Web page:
Despite these niceties, there were also a couple of things I didn’t like about the interface:

  • While speed limits were present on all the Interstate highways I travelled, I rarely saw them elsewhere. TomTom’s speed limit coverage clearly lags far behind that found on Garmin units, where it shows up for an amazing number of secondary roads.
  • This is a recurring complaint about Tele Atlas maps; I don’t now if it’s an issue in other states, but in NC they display obscure state and county DOT road numbers instead of the more commonly used road names. In spoken directions, they give both, but give the name last.

TomTom ONE 140-S pros

  • Great ability to customize map screen information display
  • Advanced Lane Guidance
  • Warns when you exceed speed limit by 5 MPH
  • IQ Routes technology almost replaces the need for a traffic receiver
  • Easy to access volume controls from map screen
  • Easy to access recent cities & streets
  • Can page through POI search results on a preview map to easily see their location
  • Built-in safety camera database
  • Automatically powers off
  • Map Share feature allows you to make and share map corrections
  • Icons warn against theft when powering off the device

TomTom ONE 140-S cons

  • Recessed connection for power lead is difficult to use
  • A relatively dim screen that gets washed out in bright sunlight; difficult to see with sunglasses on
  • No simple way to get back to the main menu or map screen when you are several layers deep in menus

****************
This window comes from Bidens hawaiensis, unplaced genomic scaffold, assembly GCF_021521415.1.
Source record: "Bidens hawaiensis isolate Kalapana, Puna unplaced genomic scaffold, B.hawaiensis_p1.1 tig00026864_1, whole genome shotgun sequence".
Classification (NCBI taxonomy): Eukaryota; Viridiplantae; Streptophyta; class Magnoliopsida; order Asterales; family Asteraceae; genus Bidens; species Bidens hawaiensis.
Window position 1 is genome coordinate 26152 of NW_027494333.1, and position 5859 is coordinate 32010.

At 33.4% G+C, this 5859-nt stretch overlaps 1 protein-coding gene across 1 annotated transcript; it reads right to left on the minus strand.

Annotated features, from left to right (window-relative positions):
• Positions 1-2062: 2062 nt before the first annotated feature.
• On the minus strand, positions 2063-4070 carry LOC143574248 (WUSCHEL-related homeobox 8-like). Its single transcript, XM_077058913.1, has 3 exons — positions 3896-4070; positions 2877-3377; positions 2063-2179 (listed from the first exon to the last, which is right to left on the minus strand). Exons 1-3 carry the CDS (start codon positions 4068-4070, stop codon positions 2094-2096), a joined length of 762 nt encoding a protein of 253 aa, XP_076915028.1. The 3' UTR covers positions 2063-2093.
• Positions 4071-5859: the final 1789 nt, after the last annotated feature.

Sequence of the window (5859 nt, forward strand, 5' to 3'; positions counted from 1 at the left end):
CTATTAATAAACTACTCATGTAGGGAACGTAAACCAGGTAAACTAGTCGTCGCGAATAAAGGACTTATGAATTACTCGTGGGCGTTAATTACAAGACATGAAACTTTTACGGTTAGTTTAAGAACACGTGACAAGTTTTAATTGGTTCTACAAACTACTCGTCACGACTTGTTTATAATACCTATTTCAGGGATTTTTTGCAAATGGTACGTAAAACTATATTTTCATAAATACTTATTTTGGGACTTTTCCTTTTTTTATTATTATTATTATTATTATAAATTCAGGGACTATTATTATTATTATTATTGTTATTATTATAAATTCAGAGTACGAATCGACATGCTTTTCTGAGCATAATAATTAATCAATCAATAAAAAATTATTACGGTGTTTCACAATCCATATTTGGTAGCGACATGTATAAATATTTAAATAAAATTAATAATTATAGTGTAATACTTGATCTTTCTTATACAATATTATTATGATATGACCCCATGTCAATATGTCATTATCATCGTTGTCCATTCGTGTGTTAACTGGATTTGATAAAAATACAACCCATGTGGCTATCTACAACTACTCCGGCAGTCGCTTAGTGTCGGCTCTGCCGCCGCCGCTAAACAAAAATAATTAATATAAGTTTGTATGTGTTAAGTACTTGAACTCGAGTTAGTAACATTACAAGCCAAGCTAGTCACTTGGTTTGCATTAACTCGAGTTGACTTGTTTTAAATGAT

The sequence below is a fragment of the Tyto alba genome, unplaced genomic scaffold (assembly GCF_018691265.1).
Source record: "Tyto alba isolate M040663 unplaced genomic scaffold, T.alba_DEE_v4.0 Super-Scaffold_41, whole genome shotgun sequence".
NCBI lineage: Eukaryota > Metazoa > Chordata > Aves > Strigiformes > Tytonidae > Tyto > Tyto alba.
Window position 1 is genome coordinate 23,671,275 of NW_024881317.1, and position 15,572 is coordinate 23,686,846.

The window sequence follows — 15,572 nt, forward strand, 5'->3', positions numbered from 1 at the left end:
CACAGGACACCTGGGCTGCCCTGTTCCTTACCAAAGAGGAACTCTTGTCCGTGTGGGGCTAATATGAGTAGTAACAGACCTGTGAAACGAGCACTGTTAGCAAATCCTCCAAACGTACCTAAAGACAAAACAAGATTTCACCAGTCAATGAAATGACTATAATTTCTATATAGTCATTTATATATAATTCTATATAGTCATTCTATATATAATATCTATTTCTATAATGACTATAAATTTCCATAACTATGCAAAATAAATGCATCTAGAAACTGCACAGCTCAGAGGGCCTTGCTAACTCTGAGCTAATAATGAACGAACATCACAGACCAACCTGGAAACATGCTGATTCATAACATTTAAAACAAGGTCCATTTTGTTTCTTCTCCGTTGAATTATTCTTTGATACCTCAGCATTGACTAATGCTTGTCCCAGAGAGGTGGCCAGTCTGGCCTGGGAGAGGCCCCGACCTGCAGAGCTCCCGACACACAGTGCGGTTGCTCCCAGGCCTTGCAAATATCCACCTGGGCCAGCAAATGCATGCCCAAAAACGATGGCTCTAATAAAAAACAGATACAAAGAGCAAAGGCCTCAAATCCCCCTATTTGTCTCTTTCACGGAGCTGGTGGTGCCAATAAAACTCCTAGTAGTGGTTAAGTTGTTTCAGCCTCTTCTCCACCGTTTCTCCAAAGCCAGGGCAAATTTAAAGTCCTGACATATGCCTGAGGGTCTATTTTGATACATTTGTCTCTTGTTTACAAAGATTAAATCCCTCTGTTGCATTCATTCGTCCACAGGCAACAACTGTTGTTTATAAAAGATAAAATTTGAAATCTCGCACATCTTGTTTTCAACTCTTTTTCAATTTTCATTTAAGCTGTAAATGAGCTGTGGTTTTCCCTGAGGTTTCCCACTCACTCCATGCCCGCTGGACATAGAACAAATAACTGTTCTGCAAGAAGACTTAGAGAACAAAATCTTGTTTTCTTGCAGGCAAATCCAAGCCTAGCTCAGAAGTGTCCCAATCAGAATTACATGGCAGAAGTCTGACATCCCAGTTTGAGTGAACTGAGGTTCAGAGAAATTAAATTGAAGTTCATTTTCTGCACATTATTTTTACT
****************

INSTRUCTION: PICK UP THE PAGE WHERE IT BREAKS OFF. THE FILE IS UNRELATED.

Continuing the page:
• Does not by default display the name of the next turn (must be set in preferences)
  • Speed limit coverage missing for many major highways
  • Does not automatically power on

More TomTom ONE 140-S reviews

I’ll be posting more hands on GPS reviews as they appear, but in the meantime, here are some…

Other TomTom ONE 140-S resources

Compare prices on the TomTom ONE 140-S at these merchants

 

About Rich Owings

Rich is the owner, editor and chief bottle-washer for GPS Tracklog. Connect with him on Twitter, Facebook or Google Plus.

Comments

  1. I used this unit in Mexico and the maps are terrible. No wonder there is no other GPS company using TA maps in Mexico.

    Besides that Tomtom has no support in Mexico or any knowledgable people to provide support for Mexico

  2. Rich Owings says:

    Thanks for verifying. It looked like pretty scant coverage to me.

  3. Tranchin says:

    You have mentioned ‘text-to-speech’ was not working and the support team helped you resolve the issues. I am now exeperiencing the same problem. Could you please tell me how TomTom support resolved this issue?
    Thank you.

  4. They ended up sending me a link to reinstall the entire TomTom application to the device.